In the past couple of years, transfer pricing has been pointed to by media and politicians as being at the heart of international tax avoidance. The arm's length principle has been blamed for being flawed and outdated and for arguably facilitating the concentration of profits in low-taxed entities with no or limited substance. The same or other commentators have claimed that the arm's length principle favours residence countries over source countries and that it would not be in the interest of developing or emerging economies to adopt it. A number of academics and non-governmental organizations ("NGOs") have advocated alternatives to the arm's length principle, such as global formulary apportionment or variants of it. The OECD itself considered, as part of its work to counter Base Erosion and Profit Shifting ("BEPS"), possible Special Measures that would deviate from the arm's length principle.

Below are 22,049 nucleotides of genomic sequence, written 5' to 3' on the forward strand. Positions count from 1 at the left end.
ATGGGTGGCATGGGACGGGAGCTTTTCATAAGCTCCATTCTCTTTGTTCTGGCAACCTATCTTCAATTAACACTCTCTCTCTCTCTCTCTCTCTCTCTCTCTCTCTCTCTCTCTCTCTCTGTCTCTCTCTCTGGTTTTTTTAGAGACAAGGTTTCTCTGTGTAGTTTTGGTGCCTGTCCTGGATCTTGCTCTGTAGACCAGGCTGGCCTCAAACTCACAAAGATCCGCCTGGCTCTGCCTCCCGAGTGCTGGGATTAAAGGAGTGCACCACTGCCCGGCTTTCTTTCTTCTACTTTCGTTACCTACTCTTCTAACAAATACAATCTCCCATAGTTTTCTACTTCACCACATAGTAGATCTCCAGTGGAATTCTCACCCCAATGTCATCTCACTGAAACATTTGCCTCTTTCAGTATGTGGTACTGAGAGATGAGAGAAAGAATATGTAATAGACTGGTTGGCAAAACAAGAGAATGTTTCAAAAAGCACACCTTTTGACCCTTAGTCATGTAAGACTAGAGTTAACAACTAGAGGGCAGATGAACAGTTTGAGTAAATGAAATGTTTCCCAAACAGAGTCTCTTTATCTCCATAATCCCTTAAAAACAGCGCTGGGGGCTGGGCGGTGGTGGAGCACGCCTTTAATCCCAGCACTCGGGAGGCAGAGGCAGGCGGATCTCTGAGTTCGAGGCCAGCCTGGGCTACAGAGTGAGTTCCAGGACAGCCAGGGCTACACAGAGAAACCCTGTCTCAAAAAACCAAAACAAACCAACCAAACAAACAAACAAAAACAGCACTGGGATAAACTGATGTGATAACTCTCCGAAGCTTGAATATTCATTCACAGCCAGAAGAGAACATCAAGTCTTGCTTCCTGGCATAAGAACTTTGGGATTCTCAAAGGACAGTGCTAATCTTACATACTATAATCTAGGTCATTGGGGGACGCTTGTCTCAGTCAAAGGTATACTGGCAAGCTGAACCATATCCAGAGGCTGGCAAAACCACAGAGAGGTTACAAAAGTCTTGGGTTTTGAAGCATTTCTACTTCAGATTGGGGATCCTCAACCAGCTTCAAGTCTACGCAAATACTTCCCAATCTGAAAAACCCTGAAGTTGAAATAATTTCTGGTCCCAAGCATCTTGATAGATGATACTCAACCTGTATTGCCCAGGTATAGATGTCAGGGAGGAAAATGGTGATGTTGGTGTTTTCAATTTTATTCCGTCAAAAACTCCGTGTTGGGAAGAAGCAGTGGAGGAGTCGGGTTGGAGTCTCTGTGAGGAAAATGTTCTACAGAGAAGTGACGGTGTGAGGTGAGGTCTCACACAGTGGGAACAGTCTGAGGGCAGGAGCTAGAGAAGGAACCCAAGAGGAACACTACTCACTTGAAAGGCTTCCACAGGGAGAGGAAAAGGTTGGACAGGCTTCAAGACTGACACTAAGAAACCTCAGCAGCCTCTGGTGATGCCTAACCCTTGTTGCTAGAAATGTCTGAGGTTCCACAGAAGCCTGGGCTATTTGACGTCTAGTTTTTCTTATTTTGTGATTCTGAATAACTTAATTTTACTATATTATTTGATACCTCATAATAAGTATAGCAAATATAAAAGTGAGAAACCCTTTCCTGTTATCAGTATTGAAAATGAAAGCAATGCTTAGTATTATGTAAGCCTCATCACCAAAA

In the course of the 2-year BEPS project, over a hundred pages of proposed amendments to the OECD transfer pricing guidance as well as several thousand pages of public comments thereon were produced. Where does this debate stand ?
The arm's length principle is embedded in Article 9 of the OECD and UN Model Tax Conventions, which state that where conditions are made or imposed between two associated enterprises in their commercial or financial relations which differ from those which would be made between independent enterprises, then tax administrations have the right to tax the profits which were so transferred. A simple literal reading evidences that there is nothing in the arm's length principle that would be designed to allow or favour tax avoidance. To the contrary, the arm's length principle sets out a sound standard whereby multinational enterprises are not allowed to avoid taxation by manipulating the prices of their cross-border intragroup transactions.